Chapter

Ethnicity, Identity, and Nationhood

Kwame Gyekye

in Tradition and Modernity

Published in print November 1997 | ISBN: 9780195112252
Published online October 2011 | e-ISBN: 9780199853069 | DOI: http://dx.doi.org/10.1093/acprof:oso/9780195112252.003.0003
Ethnicity, Identity, and Nationhood

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In the elaboration of the issues and facts about ethnicity, nation-building and identity, the author starts with the different conceptions of the term nation: as an ethnocultural community and as a multinational state. Debates regarding the origin of ethnicity are then presented. It is suspected that the term is only an invented notion of a set of individuals; instead, these clusters should be called communocultural groups. These speculations are utilized in the attempt to build a nation. During the “construction” period, a theory called “metanationality” is formed. Such argument proposes that a multicultural nationhood is mainly comprised of individuals (who have common interests, cultural orientations and history), and not by “ethnic” classifications. Thus, this metanational status is essentially another sense of nationhood, and from this homeland, inhabitants begin to form their identity — both at the micro and the macro levels.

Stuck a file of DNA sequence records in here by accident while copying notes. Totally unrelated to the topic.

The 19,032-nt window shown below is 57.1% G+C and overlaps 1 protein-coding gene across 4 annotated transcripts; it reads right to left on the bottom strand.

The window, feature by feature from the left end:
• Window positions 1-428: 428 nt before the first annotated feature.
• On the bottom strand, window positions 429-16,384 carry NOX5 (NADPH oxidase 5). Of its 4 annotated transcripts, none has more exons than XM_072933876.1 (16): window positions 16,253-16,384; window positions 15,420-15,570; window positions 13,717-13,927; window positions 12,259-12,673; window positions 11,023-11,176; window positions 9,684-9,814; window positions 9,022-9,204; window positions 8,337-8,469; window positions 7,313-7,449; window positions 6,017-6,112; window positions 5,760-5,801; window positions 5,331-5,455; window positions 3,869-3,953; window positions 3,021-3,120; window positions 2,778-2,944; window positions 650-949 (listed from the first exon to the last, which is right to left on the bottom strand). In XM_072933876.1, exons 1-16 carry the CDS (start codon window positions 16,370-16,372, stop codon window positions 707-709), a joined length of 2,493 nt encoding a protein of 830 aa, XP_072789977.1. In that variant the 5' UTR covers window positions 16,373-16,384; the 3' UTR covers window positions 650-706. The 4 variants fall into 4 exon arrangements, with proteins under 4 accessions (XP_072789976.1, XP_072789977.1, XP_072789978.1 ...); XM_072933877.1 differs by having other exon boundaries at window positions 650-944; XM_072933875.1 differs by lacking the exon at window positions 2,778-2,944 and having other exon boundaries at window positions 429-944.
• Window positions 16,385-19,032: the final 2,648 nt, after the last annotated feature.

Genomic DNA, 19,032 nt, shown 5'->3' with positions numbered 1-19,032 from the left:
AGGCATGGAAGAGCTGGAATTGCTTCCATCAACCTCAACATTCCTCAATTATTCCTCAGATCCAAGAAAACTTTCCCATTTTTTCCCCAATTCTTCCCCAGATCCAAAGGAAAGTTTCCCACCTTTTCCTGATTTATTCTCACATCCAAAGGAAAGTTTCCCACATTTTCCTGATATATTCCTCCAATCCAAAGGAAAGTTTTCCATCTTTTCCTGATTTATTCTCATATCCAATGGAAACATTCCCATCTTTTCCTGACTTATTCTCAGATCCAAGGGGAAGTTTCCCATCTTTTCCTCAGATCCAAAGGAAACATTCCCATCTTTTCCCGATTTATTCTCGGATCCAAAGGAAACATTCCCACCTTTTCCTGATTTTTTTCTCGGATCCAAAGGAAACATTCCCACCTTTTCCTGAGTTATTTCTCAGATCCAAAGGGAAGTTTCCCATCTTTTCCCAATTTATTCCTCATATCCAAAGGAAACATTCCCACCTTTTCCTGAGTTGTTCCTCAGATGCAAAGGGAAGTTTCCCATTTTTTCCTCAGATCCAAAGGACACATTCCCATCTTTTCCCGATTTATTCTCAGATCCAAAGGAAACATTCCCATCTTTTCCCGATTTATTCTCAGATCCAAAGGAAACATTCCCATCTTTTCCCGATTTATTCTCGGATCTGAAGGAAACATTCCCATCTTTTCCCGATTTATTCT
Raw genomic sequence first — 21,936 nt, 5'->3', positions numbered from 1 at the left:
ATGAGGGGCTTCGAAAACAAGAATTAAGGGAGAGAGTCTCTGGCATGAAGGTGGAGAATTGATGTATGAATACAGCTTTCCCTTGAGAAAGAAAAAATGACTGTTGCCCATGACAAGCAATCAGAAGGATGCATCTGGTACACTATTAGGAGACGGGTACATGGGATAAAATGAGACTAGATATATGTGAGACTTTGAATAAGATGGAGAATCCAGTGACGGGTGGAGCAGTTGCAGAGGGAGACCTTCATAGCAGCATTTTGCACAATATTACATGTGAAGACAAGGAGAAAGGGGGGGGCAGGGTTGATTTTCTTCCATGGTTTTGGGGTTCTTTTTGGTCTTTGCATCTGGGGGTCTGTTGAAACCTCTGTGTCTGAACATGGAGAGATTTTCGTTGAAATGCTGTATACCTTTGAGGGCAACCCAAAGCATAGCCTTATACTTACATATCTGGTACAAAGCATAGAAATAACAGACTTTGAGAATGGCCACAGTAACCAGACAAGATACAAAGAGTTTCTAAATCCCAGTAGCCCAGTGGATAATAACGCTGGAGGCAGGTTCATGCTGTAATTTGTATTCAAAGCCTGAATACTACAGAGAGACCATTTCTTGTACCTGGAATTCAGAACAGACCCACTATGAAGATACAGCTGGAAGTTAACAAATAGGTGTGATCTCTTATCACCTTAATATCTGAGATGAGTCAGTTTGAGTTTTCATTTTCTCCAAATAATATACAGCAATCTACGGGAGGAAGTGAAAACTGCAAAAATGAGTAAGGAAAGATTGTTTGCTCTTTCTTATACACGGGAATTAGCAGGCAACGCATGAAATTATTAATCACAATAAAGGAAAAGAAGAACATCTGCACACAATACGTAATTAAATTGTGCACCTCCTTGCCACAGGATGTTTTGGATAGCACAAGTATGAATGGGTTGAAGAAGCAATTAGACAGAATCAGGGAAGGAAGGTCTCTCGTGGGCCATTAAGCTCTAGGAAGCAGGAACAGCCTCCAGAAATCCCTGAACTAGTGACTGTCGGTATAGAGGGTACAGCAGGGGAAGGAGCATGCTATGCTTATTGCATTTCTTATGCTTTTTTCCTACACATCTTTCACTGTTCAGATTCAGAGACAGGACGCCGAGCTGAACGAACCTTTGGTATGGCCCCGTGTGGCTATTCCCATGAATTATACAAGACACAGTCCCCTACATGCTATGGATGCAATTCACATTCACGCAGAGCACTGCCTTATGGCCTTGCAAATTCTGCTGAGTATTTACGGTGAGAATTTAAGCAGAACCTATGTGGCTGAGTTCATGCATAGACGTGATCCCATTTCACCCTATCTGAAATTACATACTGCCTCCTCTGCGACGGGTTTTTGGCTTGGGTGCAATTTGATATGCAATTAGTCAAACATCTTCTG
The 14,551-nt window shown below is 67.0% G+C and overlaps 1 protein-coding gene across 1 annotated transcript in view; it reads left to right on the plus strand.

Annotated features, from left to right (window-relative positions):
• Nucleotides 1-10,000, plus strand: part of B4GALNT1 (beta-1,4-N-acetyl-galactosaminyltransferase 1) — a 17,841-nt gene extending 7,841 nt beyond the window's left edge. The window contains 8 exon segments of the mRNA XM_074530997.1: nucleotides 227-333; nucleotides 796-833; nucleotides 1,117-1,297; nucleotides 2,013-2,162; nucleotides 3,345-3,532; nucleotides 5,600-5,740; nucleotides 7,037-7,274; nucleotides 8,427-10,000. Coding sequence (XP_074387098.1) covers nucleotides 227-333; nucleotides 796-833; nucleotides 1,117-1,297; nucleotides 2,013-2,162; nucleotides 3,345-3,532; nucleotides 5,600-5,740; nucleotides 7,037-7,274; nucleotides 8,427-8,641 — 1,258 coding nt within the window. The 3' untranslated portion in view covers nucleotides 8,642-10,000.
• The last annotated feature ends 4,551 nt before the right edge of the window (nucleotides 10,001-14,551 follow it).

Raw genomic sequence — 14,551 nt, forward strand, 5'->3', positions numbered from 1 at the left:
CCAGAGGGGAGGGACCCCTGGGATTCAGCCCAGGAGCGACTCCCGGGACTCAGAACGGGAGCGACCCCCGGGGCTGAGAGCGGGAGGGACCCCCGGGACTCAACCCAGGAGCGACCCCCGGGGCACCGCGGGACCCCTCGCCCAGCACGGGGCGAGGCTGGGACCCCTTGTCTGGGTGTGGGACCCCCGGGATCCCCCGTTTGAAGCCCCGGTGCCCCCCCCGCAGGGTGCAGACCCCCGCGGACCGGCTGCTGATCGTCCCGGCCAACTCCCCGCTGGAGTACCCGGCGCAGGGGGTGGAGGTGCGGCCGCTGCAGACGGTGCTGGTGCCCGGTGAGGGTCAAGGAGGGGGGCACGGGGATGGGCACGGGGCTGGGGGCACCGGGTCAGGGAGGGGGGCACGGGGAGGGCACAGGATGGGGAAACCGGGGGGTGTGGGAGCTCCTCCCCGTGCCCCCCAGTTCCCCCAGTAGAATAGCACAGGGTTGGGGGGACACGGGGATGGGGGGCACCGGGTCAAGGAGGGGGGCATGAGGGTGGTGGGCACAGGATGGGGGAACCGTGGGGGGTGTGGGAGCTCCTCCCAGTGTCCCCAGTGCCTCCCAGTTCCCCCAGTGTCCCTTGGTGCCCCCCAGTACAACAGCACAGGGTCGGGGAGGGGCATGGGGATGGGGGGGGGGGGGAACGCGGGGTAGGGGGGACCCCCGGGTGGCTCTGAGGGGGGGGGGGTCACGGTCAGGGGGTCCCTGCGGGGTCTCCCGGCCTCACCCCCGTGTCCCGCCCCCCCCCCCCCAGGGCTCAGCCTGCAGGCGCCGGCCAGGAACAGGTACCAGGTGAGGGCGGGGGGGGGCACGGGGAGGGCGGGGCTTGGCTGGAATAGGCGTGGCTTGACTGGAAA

Keywords: ethnicity; nation-building; identity; ethnocultural community; multinational state; communocultural groups; metanationality

Chapter.  20059 words. 

Subjects: Social and Political Philosophy

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